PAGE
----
In a hot housing market people selling their homes are less likely to pay for anything that they don't have to get a deal done, but that doesn't mean that there will never be any seller concessions in your contract. For example, a repair may be required to be paid for by the seller, or a seller might want to stay in the home for a certain amount of time after the sale, in which case seller concessions will still apply, even in the hottest of housing markets.
The home buying process is a negotiation - there will inevitably be discussions, compromises, terms, expectations, and unique asks from both the buyer and the seller. There will be countless conversations between you, your Realtor, and your mortgage advisor about contract terms and financing. In order to get the best deal for you, it's important that you familiarize yourself with the concept of seller concessions.
What is a seller concession?
A seller concession is when the buyer asks the seller to pay for certain agreed-upon costs on the buyer's behalf. These costs can range from a couple of dollars to tens of thousands of dollars.
Sometimes seller concessions are commonplace, and other times, they are almost unheard of. Seller concessions are most commonly affected by the marketplace and attitude of the seller and listing agent.
If the house is somehow defective, such as needing major repairs, a seller concession may be a way to negotiate compensation for otherwise unacceptable conditions.
If the sellers are anxious to get a second mortgage off their hands or are highly motivated to sell the home, this could be a perk they're willing to throw in to seal the deal.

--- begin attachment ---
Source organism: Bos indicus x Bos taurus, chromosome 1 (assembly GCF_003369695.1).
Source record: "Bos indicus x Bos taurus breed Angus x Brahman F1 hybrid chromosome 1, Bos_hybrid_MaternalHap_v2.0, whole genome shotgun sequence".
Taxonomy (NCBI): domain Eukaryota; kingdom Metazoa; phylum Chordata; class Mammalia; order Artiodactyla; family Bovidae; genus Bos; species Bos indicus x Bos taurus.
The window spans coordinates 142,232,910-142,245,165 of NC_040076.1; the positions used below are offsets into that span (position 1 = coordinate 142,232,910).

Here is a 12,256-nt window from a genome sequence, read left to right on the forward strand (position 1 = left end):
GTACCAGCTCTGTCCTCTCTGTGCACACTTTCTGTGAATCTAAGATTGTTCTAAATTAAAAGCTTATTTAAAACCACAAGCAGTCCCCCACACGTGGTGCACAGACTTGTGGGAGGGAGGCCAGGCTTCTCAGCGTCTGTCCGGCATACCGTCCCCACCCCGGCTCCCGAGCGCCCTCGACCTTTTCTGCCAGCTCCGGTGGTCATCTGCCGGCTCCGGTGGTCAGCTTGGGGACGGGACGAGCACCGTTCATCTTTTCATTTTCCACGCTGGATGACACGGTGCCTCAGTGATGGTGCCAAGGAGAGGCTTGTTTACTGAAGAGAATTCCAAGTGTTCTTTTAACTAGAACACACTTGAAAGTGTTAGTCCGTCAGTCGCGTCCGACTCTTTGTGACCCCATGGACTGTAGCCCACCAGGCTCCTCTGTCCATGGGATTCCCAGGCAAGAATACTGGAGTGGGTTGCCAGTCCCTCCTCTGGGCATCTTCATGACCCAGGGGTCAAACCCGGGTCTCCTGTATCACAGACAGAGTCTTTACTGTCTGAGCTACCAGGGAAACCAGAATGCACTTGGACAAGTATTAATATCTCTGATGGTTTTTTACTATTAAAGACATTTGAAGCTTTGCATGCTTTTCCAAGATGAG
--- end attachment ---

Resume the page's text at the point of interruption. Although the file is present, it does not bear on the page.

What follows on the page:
On the other hand, if market conditions favor sellers and there are likely to be multiple offers over asking price, requesting seller concessions can irritate a seller no matter how good your offer.
If you're considering a seller concession, make sure it's a smart time to do so and pay attention to what the market tells you.
What do seller concessions apply to?
Most loan programs prohibit the seller from contributing to your down payment, but beyond that, most of your closing costs (including prepaid taxes and insurance) are on the table to divvy up between both parties. "Closing costs" is a blanket term for any fees you'll incur as a part of the transaction. Typically, the buyer assumes responsibility for these costs. A few examples of standard closing costs include:
- Title insurance
- Processing and origination fees
- Inspection fees
- Transfer taxes
Many items can be specific to the house, but they all fall under the general umbrella of "closing costs."
In addition to the closing costs listed above, a borrower will also have to come to the closing with substantial funds for prepaid property taxes and homeowner's insurance to set up their impound account (these are known as "prepaids").
Seller concessions can also cover prepaids. Once you have an idea of how the financials of your specific situation break down, you can begin to consider where—and why—you might request a seller concession.
How do you decide if the situation calls for a concession?
The thing with seller concessions is they're not commonplace in a seller's market. Particularly in market conditions where inventory is low, and sellers have their pick of offers, buyers are not in a good bargaining position, so it's rare to see this kind of request.
If you decide to ask for a seller concession, there should be a good reason for doing so.
Here are a few things to factor in before requesting concessions:
Ask yourself, "Does it make sense for the house and the situation?" Give some thought to the big picture. If you think a concession may be warranted, talk with your agent and get a second opinion. After all, this is precisely why you've got one on your team. Your Realtor should be able to offer insight into what to negotiate and what to embrace as-is.